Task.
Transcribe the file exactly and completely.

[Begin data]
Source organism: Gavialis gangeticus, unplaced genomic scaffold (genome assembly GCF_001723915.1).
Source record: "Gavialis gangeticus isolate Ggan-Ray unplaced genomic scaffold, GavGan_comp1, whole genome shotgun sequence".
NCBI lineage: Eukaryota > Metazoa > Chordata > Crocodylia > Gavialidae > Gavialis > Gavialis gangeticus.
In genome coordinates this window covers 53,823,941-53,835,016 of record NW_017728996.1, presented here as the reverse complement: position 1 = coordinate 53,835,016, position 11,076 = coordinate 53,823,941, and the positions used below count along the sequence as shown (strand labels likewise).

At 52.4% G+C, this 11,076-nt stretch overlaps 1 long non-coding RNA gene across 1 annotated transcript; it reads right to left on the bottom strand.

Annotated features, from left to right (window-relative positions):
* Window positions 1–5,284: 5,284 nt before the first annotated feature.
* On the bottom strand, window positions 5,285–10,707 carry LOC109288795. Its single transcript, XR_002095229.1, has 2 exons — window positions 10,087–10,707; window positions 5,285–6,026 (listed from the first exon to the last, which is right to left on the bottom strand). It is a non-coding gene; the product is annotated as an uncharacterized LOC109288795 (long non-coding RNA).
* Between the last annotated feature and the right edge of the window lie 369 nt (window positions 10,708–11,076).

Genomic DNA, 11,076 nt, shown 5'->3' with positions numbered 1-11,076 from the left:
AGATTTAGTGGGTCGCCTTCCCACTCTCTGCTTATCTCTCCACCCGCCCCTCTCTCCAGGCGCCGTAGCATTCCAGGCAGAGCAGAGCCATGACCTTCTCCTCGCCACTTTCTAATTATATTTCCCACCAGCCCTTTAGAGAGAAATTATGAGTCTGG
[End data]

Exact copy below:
Source organism: Gavialis gangeticus, unplaced genomic scaffold (genome assembly GCF_001723915.1).
Source record: "Gavialis gangeticus isolate Ggan-Ray unplaced genomic scaffold, GavGan_comp1, whole genome shotgun sequence".
NCBI lineage: Eukaryota > Metazoa > Chordata > Crocodylia > Gavialidae > Gavialis > Gavialis gangeticus.
In genome coordinates this window covers 53,823,941-53,835,016 of record NW_017728996.1, presented here as the reverse complement: position 1 = coordinate 53,835,016, position 11,076 = coordinate 53,823,941, and the positions used below count along the sequence as shown (strand labels likewise).

At 52.4% G+C, this 11,076-nt stretch overlaps 1 long non-coding RNA gene across 1 annotated transcript; it reads right to left on the bottom strand.

Annotated features, from left to right (window-relative positions):
* Window positions 1–5,284: 5,284 nt before the first annotated feature.
* On the bottom strand, window positions 5,285–10,707 carry LOC109288795. Its single transcript, XR_002095229.1, has 2 exons — window positions 10,087–10,707; window positions 5,285–6,026 (listed from the first exon to the last, which is right to left on the bottom strand). It is a non-coding gene; the product is annotated as an uncharacterized LOC109288795 (long non-coding RNA).
* Between the last annotated feature and the right edge of the window lie 369 nt (window positions 10,708–11,076).

Genomic DNA, 11,076 nt, shown 5'->3' with positions numbered 1-11,076 from the left:
AGATTTAGTGGGTCGCCTTCCCACTCTCTGCTTATCTCTCCACCCGCCCCTCTCTCCAGGCGCCGTAGCATTCCAGGCAGAGCAGAGCCATGACCTTCTCCTCGCCACTTTCTAATTATATTTCCCACCAGCCCTTTAGAGAGAAATTATGAGTCTGG